• Communications and Media – Knowledge of media production, communication, and dissemination techniques and methods. This includes alternative ways to inform and entertain via written, oral, and visual media.
  • Originality – The ability to come up with unusual or clever ideas about a given topic or situation, or to develop creative ways to solve a problem.

Interact (Information Visualization and Human-Computer Interaction)

  • Engineering and Technology – Knowledge of the practical application of engineering science and technology. This includes applying principles, techniques, procedures, and equipment to the design and production of various goods and services.
  • Education and Training – Knowledge of principles and methods for curriculum and training design, teaching and instruction for individuals and groups, and the measurement of training effects.
  • Operations Analysis – Analyzing needs and product requirements to create a design.
  • Psychology – Knowledge of human behavior and performance; individual differences in ability, personality, and interests; learning and motivation; psychological research methods; and the assessment and treatment of behavioral and affective disorders.

Using occupational scores for these individual ONET skills and abilities, I was able to assign a weighted value to each of Ben Fry’s categories for several sample occupations. Visualizing these skills in a radar graph shows how different jobs (identified using standard SOC or ONET codes) place different emphasis on the various skills. The three jobs below have strengths that could be cultivated and combined to meet the needs of a data science team.

Another example includes occupations that fall outside of the usual sources of data science talent. You can see how — taken together — these non-traditional jobs can combine to address each of Fry’s steps.

According to a recent study by McKinsey, the U.S. “faces a shortage of 140,000 to 190,000 people with analytical expertise and 1.5 million managers and analysts with the skills to understand and make decisions” based on data. Instead of fighting over these scarce resources, companies would do well to think outside of the box and build their data science teams from unique individuals in other fields. While such teams may require additional training, they bring a set of skills to the table that can boost creativity and spark innovative thinking — just the sort of edge companies need when trying to pull meaning from their data.

Updates:

May 2, 2014 – The folks over at DarkHorse Analytics put together a list of the “five faces” of analytics. Great article.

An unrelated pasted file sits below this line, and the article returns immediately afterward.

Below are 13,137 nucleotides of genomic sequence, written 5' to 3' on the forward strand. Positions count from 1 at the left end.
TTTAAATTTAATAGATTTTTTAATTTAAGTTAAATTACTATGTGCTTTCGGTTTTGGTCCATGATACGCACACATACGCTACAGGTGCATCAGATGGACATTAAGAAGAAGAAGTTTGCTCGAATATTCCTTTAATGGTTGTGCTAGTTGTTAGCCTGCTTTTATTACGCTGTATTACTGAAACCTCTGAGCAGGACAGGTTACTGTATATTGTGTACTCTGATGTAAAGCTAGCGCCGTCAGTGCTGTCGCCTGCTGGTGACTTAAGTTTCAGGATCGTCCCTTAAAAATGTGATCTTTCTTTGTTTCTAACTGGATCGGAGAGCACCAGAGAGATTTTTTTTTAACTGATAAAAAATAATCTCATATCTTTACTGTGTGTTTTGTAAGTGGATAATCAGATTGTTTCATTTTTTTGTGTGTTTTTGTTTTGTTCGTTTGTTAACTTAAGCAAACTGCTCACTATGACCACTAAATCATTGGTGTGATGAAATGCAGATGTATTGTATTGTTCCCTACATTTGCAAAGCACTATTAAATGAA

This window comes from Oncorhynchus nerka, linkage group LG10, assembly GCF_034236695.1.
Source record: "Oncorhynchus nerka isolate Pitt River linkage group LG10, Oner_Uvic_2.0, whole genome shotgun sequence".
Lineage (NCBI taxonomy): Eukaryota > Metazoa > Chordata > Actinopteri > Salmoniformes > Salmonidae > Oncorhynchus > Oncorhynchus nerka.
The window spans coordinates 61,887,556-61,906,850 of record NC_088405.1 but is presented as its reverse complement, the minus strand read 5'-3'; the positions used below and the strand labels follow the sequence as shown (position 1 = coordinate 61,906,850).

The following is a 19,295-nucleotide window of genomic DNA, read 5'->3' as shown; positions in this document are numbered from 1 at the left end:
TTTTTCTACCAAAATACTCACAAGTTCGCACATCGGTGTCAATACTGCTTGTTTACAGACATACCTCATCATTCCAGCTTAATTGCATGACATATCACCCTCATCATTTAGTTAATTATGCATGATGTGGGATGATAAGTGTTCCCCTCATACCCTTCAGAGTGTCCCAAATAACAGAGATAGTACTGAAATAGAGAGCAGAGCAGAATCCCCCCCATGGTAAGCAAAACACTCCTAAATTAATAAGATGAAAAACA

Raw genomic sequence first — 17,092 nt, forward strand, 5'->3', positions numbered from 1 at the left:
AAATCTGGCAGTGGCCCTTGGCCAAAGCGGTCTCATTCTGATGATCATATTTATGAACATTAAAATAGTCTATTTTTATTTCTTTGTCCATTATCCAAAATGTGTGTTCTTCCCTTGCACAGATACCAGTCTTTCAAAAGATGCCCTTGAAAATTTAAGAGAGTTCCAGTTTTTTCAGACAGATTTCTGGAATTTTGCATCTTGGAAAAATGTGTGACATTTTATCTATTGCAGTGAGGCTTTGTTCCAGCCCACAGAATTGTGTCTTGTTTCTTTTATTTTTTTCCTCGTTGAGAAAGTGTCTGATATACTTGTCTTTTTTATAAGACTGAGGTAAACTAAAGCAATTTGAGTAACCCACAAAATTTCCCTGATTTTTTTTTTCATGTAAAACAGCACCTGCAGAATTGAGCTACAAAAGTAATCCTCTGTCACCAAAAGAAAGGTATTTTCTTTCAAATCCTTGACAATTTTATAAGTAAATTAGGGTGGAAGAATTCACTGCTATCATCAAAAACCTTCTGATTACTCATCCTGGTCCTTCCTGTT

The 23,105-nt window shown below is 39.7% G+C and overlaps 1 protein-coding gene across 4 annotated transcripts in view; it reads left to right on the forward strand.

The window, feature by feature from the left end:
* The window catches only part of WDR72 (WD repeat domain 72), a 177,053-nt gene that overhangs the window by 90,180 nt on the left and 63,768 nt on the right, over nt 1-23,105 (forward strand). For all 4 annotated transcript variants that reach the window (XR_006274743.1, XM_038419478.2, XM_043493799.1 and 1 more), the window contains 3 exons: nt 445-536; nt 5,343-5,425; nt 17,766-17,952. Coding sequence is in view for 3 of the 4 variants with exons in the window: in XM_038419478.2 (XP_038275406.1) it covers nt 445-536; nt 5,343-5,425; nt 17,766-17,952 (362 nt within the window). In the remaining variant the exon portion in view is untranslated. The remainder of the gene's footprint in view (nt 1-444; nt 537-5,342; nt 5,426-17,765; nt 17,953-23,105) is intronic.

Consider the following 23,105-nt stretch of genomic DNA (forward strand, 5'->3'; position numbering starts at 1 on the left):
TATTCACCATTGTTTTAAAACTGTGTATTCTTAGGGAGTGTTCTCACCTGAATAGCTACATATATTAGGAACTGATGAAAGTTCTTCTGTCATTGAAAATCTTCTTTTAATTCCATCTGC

1. Data Steward – Manages the data and uses tools like SQL Server, MySQL, Oracle, and maybe some more rarified tools.
  2. Analytic Explorer – Explores the data using math, statistics, and modeling.
  3. Information Artist – Organizes and presents data in order to sell the results of data exploration to decision-makers.
  4. Automator – Puts the work of the Explorer and Visualizer into production.
  5. The Champion – Helps put all of the pieces in place to support an analytics environment.

D3 Notes:

Spelling and National Security

A former co-worker of mine always used to joke about our company’s customer database by posing the deceptively simple question: “How many ways can you spell ‘IBM’?” In fact, the number of unique entries for that particular client was in the dozens. Here is a sample of possible iterations, with abbreviations alone counting for several of them:

  • IBM
  • I B M
  • I.B.M.
  • I. B. M.
  • IBM CORP
  • IBM CORPORATION
  • INTL BUS MACHINES
  • INTERNATION BUSINESS MACHINES
  • INTERNATIONAL BUSINESS MACHINES
  • INTERNATIONAL BUSINESS MA

I thought of this anecdote recently while I was reading an article about the government’s Terrorist Identities Datamart Environment list (TIDE), an attempt to consolidate the terrorist watch lists of various intelligence organizations (CIA, FBI, NSA, etc.) into a single, centralized database. TIDE was coming under scrutiny because it had failed to flag Tamerlan Tsarnaev (the elder suspect in the Boston Marathon bombings) as a threat when he re-entered the country in July 2012 after a six-month trip to Russia. It turns out that Tsarnaev’s TIDE entry didn’t register with U.S. customs officials because his name was misspelled and his date of birth was incorrect.